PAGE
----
In a year when the two major-party presidential nominees are dismaying and demoralizing, it's a relief to pay tribute to a politician who is honorable, able and worthy.
Comstock knocked on 10,000 doors in each of her races for the House of Delegates, and was dogged and diligent about constituent service. From transportation to cyber security to snow emergencies, she filled her district's inboxes with helpful information and offers of assistance.
Virginia's sprawling 10th congressional district extends from the close-in suburbs of Washington, D.C., all the way to the Shenandoah Valley bordering West Virginia. It's a great district for a fearful flyer (not that Comstock is, just saying). But accessibility is double-edged sword. Most of the district lies within a couple of hours' drive from the capital (some parts much closer), but that means the representative is expected at pretty much every event. A scroll through Comstock's Facebook page shows that she almost never begs off. She is like Zelig -- everywhere. I once asked her how many nights per week she attends events. She allowed as how it's usually seven: an Indian-American meet and greet; a Korean barbeque night; a high-tech conference (the Dulles corridor is the Washington area's Silicon Valley); a high school homecoming; a veterans' event; a film festival; a maternity home; a firefighters open house; a breast cancer awareness event; a Columbus Day parade (in the rain).
For 34 years, the district was represented by Republican Frank Wolf, whose particular passion was human rights. Since leaving Congress, he has worked with the Wilberforce Initiative, defending victims of religious persecution. Comstock has upheld the tradition, cosponsoring two pieces of legislation on human trafficking, demanding that the Obama administration devise plans to defeat ISIS, and initiating legislation to label ISIS' crimes against Christians and others as "genocide."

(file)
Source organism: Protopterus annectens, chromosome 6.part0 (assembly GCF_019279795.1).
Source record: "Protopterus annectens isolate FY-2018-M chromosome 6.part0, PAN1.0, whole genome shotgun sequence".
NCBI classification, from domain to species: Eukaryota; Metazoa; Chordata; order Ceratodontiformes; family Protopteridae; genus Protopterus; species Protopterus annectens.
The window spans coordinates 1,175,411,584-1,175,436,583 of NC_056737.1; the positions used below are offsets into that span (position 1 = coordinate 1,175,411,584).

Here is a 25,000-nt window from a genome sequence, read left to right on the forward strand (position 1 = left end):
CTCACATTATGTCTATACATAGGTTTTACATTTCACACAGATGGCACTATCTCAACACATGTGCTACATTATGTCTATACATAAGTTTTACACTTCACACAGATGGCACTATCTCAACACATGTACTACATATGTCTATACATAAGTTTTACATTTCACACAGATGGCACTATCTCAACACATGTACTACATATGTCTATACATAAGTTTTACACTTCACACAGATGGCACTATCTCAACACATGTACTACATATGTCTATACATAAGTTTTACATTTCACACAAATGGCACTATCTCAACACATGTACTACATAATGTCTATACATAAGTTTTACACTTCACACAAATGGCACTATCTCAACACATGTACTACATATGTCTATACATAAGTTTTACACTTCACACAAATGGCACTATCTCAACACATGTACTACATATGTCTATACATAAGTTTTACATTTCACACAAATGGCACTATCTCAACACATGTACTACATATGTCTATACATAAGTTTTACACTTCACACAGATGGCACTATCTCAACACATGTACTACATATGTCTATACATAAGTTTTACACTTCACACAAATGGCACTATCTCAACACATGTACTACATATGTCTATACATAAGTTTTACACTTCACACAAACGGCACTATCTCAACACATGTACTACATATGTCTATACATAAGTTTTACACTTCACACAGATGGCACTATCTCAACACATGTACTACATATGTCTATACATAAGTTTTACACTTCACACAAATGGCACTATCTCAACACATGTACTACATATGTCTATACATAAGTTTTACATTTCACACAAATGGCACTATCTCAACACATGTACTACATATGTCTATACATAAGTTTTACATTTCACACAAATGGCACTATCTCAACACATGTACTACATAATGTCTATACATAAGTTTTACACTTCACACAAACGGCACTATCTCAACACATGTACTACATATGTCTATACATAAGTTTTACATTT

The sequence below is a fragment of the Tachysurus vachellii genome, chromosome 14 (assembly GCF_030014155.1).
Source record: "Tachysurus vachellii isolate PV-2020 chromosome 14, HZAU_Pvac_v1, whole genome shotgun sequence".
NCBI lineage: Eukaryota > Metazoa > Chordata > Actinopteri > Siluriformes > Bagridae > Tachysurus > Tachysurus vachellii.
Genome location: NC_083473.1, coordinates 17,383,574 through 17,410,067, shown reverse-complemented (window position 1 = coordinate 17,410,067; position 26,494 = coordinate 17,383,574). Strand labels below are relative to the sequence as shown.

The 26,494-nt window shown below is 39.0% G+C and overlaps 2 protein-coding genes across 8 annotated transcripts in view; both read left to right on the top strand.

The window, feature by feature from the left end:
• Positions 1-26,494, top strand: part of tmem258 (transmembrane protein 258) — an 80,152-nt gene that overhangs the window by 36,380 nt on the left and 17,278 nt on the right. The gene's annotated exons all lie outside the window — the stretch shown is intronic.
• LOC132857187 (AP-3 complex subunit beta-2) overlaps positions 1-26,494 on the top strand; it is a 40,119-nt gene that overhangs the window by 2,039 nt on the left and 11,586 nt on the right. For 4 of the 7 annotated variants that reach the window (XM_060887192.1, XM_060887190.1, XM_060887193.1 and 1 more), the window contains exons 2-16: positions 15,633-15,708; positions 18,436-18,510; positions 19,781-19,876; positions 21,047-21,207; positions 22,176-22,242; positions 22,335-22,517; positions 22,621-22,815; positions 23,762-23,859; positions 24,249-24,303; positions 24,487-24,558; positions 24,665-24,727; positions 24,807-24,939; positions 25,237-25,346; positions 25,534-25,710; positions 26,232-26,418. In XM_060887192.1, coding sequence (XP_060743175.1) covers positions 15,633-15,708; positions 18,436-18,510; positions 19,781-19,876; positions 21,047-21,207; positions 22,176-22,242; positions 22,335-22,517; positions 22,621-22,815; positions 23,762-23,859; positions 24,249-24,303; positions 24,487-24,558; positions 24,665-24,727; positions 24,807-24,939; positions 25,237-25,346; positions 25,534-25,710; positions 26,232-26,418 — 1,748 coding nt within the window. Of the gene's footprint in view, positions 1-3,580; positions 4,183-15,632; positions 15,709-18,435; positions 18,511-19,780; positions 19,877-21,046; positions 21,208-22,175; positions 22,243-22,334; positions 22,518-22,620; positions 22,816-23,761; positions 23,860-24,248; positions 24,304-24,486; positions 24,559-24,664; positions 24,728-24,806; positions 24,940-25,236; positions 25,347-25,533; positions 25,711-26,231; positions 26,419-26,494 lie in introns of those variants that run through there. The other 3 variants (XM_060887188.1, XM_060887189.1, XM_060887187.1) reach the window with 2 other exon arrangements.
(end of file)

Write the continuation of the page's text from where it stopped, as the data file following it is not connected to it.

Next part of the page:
The 10th district was happy with Wolf, but that doesn't make it a safe Republican seat. It went for Romney by a margin of just 1 percent in 2012 and for Ken Cuccinelli by just one point in the 2013 governor's race. The Democratic Congressional Campaign Committee targeted Comstock in 2015, hoping to make her a "one-term wonder." They got a huge assist -- not from Democrats, who had trouble drafting a challenger, but from Republicans. Trump is trailing by about 10 points in Virginia, and is loathed in suburban communities like Fairfax County. GOP consultant Tucker Martin tweeted, "He's at 29 percent in VA. Which is what you would get if you got nominated, burnt down Monticello, and then went on vacation until November." (Actually, RCP puts Trump at 39 percent in Virginia, but the point stands.)
LuAnn Bennett, a real estate executive whose own domicile has raised questions (the Washington Free Beacon reports that Bennett lived at the Ritz-Carlton in the District of Columbia and only acquired a rental in the district eight days before declaring her candidacy), offers the usual Democratic Party talking points: equal pay for women (which has been law since 1963), a minimum-wage increase to $15 per hour, universal pre-K and paid family leave. She unintentionally provoked laughter at a Loudoun Chamber of Commerce appearance when she praised the ACA for "making health care more affordable."
Through constituent service, opposition to Obamacare, support for defense, outreach to minorities and hostility to grandstanding government shutdowns, Comstock earned the endorsements of every major newspaper in her district. Bennett is struggling to hang Trump around Comstock's neck. But Comstock never endorsed Trump, and in the aftermath of the Access Hollywood tape's release, condemned his statements as "vile, disgusting and disqualifying."
If the Republican Party is going to survive post-2016, Barbara Comstock is exactly the sort of leader to help it rise from the rubble. She could be, she should be, the new face of the party.